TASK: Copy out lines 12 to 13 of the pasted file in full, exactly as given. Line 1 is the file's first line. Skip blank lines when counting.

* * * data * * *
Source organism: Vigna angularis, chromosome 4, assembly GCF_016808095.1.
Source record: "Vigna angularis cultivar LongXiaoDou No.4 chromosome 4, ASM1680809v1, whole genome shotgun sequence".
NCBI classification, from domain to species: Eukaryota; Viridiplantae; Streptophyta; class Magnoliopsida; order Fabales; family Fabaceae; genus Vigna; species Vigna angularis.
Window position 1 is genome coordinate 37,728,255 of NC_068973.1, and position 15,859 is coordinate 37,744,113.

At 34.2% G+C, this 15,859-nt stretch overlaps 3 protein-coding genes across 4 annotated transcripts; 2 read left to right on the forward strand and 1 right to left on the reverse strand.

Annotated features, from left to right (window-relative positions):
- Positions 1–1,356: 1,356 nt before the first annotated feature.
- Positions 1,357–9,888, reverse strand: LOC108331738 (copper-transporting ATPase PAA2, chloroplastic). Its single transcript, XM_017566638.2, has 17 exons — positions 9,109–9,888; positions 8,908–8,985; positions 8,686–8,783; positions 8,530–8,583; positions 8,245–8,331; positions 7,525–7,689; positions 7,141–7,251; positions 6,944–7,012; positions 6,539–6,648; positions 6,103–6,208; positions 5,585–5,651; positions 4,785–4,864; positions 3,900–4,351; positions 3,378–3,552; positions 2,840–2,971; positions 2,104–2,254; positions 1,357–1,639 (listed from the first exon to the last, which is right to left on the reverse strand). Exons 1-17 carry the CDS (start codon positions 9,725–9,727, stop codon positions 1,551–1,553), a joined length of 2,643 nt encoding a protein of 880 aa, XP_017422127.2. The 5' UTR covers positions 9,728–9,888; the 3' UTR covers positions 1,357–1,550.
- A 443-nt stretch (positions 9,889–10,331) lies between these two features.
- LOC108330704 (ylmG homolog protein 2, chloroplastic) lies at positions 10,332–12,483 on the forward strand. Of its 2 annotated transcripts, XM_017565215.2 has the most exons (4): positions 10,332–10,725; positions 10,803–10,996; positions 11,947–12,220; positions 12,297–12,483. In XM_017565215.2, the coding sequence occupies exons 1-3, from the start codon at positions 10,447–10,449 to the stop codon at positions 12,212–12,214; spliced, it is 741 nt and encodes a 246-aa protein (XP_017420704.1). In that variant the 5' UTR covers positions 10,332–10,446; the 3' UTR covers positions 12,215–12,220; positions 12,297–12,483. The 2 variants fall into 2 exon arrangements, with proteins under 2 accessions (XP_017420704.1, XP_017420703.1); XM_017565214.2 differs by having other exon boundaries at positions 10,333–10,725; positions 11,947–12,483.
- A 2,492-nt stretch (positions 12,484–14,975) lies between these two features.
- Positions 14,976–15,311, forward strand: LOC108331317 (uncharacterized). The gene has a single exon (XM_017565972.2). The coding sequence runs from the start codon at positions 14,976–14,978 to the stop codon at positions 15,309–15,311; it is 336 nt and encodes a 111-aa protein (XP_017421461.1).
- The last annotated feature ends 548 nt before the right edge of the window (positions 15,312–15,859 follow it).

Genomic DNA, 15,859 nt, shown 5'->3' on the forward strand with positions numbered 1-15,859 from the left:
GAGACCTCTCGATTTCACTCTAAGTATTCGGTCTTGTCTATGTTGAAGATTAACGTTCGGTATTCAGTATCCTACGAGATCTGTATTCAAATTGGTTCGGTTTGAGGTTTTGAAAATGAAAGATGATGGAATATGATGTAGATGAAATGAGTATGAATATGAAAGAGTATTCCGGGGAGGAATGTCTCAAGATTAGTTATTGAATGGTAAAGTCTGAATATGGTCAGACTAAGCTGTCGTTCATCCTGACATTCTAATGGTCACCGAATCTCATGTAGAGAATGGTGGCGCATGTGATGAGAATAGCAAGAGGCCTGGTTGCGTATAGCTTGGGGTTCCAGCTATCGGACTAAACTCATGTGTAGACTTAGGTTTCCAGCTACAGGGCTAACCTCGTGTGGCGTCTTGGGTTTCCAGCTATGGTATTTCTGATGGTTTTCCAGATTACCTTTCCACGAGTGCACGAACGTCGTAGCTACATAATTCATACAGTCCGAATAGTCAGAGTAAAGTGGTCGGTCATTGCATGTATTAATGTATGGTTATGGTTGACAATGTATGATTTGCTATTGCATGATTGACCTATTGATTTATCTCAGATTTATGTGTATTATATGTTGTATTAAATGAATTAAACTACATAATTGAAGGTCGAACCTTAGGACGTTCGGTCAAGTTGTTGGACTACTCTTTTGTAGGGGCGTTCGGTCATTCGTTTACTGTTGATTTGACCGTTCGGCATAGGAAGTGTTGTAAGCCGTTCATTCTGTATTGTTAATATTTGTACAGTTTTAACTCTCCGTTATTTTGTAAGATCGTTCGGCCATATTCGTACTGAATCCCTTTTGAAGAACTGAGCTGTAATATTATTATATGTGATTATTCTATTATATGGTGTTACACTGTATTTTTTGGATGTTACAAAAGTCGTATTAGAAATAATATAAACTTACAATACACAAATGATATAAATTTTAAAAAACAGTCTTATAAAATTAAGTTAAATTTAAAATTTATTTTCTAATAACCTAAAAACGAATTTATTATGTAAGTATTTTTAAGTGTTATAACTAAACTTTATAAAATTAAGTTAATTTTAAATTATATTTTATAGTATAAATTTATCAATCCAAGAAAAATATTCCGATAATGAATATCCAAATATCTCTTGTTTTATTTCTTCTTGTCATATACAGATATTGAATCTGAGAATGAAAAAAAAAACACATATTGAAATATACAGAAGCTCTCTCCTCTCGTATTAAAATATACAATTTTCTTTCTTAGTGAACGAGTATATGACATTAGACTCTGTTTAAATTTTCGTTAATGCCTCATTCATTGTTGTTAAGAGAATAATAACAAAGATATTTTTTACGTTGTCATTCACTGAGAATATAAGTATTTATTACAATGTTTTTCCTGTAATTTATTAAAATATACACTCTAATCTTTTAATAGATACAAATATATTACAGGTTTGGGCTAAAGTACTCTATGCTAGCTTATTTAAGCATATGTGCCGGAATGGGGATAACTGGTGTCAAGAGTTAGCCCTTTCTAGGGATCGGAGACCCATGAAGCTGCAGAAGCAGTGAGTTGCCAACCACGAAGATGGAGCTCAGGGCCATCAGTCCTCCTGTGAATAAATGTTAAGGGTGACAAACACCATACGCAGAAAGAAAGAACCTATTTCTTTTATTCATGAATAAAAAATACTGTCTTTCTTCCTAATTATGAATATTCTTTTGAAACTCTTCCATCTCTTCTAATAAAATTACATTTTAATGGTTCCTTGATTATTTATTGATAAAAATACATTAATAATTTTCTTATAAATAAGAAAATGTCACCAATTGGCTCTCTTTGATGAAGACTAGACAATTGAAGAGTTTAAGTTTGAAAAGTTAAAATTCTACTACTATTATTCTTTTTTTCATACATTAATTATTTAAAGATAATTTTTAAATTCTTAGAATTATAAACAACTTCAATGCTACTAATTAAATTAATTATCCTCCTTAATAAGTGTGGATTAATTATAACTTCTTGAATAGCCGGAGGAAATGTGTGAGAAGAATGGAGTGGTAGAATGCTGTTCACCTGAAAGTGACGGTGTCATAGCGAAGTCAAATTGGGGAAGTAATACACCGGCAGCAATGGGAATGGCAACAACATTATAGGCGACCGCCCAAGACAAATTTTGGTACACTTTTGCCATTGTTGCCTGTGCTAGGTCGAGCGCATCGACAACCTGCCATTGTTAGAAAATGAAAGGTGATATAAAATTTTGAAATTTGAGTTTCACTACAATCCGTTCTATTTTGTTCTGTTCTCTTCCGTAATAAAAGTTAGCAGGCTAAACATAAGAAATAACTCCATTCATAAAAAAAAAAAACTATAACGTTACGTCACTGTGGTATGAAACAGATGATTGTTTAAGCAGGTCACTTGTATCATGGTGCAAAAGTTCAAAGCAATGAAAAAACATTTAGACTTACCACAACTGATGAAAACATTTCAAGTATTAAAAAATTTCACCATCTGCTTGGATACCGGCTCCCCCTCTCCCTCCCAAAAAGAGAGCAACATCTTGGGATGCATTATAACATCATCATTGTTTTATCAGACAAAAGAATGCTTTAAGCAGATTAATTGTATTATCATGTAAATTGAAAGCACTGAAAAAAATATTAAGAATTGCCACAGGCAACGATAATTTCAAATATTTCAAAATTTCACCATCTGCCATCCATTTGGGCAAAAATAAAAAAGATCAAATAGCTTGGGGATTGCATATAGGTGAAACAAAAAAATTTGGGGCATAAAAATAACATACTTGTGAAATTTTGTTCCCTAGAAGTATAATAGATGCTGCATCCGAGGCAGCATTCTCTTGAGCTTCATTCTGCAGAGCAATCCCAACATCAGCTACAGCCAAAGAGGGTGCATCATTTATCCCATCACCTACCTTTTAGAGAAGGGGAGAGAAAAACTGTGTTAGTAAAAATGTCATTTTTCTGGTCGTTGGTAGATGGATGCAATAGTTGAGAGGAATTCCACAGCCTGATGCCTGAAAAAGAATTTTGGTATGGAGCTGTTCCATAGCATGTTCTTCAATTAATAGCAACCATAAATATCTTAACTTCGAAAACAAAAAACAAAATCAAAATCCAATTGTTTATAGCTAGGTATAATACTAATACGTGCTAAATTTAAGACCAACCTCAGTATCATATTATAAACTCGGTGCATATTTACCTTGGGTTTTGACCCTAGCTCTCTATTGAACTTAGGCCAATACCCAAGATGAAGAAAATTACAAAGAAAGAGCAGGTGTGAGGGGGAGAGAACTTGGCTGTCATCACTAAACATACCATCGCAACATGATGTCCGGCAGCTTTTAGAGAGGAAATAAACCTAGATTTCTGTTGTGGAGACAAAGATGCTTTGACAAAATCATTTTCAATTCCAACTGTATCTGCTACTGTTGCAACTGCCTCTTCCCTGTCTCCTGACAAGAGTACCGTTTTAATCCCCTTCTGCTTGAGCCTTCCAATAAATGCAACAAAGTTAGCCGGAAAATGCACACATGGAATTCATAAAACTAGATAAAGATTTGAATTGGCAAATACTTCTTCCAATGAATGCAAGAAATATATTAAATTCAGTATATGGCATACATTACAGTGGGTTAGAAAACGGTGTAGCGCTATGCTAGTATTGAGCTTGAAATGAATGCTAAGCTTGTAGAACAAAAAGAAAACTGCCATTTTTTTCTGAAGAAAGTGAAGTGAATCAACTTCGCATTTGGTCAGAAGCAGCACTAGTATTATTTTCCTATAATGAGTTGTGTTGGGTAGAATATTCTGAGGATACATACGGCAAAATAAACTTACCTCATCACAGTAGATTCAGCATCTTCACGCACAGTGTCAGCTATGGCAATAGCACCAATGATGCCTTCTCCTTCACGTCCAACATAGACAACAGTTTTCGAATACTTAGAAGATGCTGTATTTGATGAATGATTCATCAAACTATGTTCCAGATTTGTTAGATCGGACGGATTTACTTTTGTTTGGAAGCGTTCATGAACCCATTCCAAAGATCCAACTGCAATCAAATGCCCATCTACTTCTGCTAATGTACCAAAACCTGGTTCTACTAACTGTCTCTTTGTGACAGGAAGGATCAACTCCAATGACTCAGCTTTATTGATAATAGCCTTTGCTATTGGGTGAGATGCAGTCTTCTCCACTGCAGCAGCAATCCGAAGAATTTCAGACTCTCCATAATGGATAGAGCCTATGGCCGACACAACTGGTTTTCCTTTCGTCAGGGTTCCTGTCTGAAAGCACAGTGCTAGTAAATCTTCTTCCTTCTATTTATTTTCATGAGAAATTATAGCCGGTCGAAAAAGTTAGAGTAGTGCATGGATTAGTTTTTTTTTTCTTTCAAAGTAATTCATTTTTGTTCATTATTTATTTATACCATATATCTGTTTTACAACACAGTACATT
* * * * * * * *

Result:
- Positions 14,976–15,311, forward strand: LOC108331317 (uncharacterized). The gene has a single exon (XM_017565972.2). The coding sequence runs from the start codon at positions 14,976–14,978 to the stop codon at positions 15,309–15,311; it is 336 nt and encodes a 111-aa protein (XP_017421461.1).
- The last annotated feature ends 548 nt before the right edge of the window (positions 15,312–15,859 follow it).